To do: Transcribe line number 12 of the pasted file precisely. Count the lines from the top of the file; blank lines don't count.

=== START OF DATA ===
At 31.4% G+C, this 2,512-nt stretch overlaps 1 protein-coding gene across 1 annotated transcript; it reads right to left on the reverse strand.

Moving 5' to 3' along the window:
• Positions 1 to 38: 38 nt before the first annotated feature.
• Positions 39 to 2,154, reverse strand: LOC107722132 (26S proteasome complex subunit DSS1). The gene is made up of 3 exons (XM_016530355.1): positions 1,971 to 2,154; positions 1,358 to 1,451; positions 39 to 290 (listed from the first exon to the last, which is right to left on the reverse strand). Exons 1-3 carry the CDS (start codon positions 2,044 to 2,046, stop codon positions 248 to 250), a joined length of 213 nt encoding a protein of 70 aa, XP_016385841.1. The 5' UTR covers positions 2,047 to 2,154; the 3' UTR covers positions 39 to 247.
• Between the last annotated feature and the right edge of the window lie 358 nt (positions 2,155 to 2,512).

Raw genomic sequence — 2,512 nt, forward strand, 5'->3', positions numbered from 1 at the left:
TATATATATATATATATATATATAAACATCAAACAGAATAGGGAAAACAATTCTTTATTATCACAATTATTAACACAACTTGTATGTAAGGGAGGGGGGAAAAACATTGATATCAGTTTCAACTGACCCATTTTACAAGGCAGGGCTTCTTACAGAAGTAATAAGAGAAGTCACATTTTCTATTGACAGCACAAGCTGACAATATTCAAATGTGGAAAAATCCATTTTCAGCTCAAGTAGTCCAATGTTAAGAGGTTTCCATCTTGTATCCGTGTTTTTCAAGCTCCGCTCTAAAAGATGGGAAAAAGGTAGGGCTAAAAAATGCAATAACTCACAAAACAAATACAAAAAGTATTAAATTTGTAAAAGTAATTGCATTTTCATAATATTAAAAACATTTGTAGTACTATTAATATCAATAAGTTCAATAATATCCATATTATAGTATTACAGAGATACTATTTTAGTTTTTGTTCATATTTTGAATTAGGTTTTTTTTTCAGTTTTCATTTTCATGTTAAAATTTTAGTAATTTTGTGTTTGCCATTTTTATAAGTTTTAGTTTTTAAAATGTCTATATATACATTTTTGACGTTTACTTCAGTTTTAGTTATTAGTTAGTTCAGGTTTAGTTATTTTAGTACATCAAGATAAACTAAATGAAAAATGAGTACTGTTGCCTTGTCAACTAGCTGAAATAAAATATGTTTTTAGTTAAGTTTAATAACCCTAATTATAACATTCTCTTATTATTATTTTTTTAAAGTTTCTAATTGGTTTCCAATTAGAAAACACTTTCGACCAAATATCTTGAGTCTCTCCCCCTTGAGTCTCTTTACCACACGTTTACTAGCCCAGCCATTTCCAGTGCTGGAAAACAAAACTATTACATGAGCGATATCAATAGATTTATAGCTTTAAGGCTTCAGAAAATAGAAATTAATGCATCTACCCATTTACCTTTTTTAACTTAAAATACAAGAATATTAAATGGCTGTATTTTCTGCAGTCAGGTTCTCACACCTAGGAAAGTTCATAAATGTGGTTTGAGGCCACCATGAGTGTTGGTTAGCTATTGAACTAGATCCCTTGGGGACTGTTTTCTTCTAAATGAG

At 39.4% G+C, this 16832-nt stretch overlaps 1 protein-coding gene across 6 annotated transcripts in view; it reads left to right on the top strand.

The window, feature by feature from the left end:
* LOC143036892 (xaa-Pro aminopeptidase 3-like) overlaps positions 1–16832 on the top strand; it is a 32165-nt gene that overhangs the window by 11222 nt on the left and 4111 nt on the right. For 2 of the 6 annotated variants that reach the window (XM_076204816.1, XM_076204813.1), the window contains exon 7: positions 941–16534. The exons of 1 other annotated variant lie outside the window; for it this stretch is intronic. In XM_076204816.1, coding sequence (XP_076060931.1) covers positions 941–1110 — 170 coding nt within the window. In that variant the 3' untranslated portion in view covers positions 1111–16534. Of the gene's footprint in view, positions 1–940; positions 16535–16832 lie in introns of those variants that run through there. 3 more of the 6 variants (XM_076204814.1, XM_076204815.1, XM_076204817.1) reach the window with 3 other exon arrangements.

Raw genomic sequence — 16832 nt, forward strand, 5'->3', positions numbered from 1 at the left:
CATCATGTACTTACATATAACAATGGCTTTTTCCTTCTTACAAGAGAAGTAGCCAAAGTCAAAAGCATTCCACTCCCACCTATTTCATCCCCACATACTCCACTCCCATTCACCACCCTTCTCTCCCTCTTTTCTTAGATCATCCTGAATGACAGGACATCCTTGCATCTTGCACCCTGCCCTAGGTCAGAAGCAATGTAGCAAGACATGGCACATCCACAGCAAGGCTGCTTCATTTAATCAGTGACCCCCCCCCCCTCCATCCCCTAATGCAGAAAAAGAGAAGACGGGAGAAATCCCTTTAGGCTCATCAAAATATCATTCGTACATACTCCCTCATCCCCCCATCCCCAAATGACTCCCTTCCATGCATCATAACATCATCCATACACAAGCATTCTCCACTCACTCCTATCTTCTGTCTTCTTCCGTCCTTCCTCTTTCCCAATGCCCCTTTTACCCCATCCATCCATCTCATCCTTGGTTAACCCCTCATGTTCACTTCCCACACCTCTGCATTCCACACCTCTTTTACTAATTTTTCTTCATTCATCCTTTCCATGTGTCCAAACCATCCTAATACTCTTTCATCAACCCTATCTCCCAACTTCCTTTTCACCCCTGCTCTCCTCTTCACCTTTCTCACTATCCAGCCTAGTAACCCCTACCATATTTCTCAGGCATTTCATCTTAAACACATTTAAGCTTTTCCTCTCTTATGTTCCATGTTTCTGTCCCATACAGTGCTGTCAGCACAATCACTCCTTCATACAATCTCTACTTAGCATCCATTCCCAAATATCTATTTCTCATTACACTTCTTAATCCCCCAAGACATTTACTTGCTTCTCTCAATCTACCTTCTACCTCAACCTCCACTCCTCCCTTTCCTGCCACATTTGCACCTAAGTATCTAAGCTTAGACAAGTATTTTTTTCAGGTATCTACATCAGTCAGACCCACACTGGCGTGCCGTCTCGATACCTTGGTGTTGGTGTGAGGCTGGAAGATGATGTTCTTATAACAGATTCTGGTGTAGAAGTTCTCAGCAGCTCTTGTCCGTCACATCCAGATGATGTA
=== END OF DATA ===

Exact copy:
CATCATGTACTTACATATAACAATGGCTTTTTCCTTCTTACAAGAGAAGTAGCCAAAGTCAAAAGCATTCCACTCCCACCTATTTCATCCCCACATACTCCACTCCCATTCACCACCCTTCTCTCCCTCTTTTCTTAGATCATCCTGAATGACAGGACATCCTTGCATCTTGCACCCTGCCCTAGGTCAGAAGCAATGTAGCAAGACATGGCACATCCACAGCAAGGCTGCTTCATTTAATCAGTGACCCCCCCCCCCTCCATCCCCTAATGCAGAAAAAGAGAAGACGGGAGAAATCCCTTTAGGCTCATCAAAATATCATTCGTACATACTCCCTCATCCCCCCATCCCCAAATGACTCCCTTCCATGCATCATAACATCATCCATACACAAGCATTCTCCACTCACTCCTATCTTCTGTCTTCTTCCGTCCTTCCTCTTTCCCAATGCCCCTTTTACCCCATCCATCCATCTCATCCTTGGTTAACCCCTCATGTTCACTTCCCACACCTCTGCATTCCACACCTCTTTTACTAATTTTTCTTCATTCATCCTTTCCATGTGTCCAAACCATCCTAATACTCTTTCATCAACCCTATCTCCCAACTTCCTTTTCACCCCTGCTCTCCTCTTCACCTTTCTCACTATCCAGCCTAGTAACCCCTACCATATTTCTCAGGCATTTCATCTTAAACACATTTAAGCTTTTCCTCTCTTATGTTCCATGTTTCTGTCCCATACAGTGCTGTCAGCACAATCACTCCTTCATACAATCTCTACTTAGCATCCATTCCCAAATATCTATTTCTCATTACACTTCTTAATCCCCCAAGACATTTACTTGCTTCTCTCAATCTACCTTCTACCTCAACCTCCACTCCTCCCTTTCCTGCCACATTTGCACCTAAGTATCTAAGCTTAGACAAGTATTTTTTTCAGGTATCTACATCAGTCAGACCCACACTGGCGTGCCGTCTCGATACCTTGGTGTTGGTGTGAGGCTGGAAGATGATGTTCTTATAACAGATTCTGGTGTAGAAGTTCTCAGCAGCTCTTGTCCGTCACATCCAGATGATGTA